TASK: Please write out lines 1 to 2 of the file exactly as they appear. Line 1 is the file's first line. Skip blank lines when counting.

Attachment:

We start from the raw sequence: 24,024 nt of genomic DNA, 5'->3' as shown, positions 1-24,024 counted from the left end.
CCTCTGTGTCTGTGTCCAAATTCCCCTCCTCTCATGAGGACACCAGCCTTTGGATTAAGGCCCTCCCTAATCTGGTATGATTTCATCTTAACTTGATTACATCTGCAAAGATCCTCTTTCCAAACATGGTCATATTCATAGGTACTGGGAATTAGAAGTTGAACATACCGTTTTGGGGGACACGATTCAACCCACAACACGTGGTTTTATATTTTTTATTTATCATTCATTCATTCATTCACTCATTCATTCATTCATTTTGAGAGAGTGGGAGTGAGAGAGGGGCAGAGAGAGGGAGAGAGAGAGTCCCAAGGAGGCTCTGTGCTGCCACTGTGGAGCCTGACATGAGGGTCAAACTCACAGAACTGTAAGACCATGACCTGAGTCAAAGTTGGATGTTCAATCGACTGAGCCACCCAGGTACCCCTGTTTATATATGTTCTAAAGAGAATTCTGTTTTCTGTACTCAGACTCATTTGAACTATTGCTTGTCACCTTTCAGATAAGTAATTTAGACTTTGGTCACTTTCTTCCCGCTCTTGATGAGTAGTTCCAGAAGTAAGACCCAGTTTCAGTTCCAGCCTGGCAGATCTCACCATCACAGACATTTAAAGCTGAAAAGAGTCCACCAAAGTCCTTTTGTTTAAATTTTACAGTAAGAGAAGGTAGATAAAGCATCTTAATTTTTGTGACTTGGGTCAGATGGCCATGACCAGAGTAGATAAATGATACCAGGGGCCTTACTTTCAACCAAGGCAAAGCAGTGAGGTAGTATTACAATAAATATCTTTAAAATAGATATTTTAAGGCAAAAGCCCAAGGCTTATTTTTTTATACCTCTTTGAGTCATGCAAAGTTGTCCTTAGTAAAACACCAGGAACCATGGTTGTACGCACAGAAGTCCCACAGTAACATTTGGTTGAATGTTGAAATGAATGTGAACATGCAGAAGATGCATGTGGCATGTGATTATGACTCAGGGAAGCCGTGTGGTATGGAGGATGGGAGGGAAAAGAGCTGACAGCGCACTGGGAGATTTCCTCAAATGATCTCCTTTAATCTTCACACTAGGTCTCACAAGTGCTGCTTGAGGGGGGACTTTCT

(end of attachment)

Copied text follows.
We start from the raw sequence: 24,024 nt of genomic DNA, 5'->3' as shown, positions 1-24,024 counted from the left end.
CCTCTGTGTCTGTGTCCAAATTCCCCTCCTCTCATGAGGACACCAGCCTTTGGATTAAGGCCCTCCCTAATCTGGTATGATTTCATCTTAACTTGATTACATCTGCAAAGATCCTCTTTCCAAACATGGTCATATTCATAGGTACTGGGAATTAGAAGTTGAACATACCGTTTTGGGGGACACGATTCAACCCACAACACGTGGTTTTATATTTTTTATTTATCATTCATTCATTCATTCACTCATTCATTCATTCATTTTGAGAGAGTGGGAGTGAGAGAGGGGCAGAGAGAGGGAGAGAGAGAGTCCCAAGGAGGCTCTGTGCTGCCACTGTGGAGCCTGACATGAGGGTCAAACTCACAGAACTGTAAGACCATGACCTGAGTCAAAGTTGGATGTTCAATCGACTGAGCCACCCAGGTACCCCTGTTTATATATGTTCTAAAGAGAATTCTGTTTTCTGTACTCAGACTCATTTGAACTATTGCTTGTCACCTTTCAGATAAGTAATTTAGACTTTGGTCACTTTCTTCCCGCTCTTGATGAGTAGTTCCAGAAGTAAGACCCAGTTTCAGTTCCAGCCTGGCAGATCTCACCATCACAGACATTTAAAGCTGAAAAGAGTCCACCAAAGTCCTTTTGTTTAAATTTTACAGTAAGAGAAGGTAGATAAAGCATCTTAATTTTTGTGACTTGGGTCAGATGGCCATGACCAGAGTAGATAAATGATACCAGGGGCCTTACTTTCAACCAAGGCAAAGCAGTGAGGTAGTATTACAATAAATATCTTTAAAATAGATATTTTAAGGCAAAAGCCCAAGGCTTATTTTTTTATACCTCTTTGAGTCATGCAAAGTTGTCCTTAGTAAAACACCAGGAACCATGGTTGTACGCACAGAAGTCCCACAGTAACATTTGGTTGAATGTTGAAATGAATGTGAACATGCAGAAGATGCATGTGGCATGTGATTATGACTCAGGGAAGCCGTGTGGTATGGAGGATGGGAGGGAAAAGAGCTGACAGCGCACTGGGAGATTTCCTCAAATGATCTCCTTTAATCTTCACACTAGGTCTCACAAGTGCTGCTTGAGGGGGGACTTTCT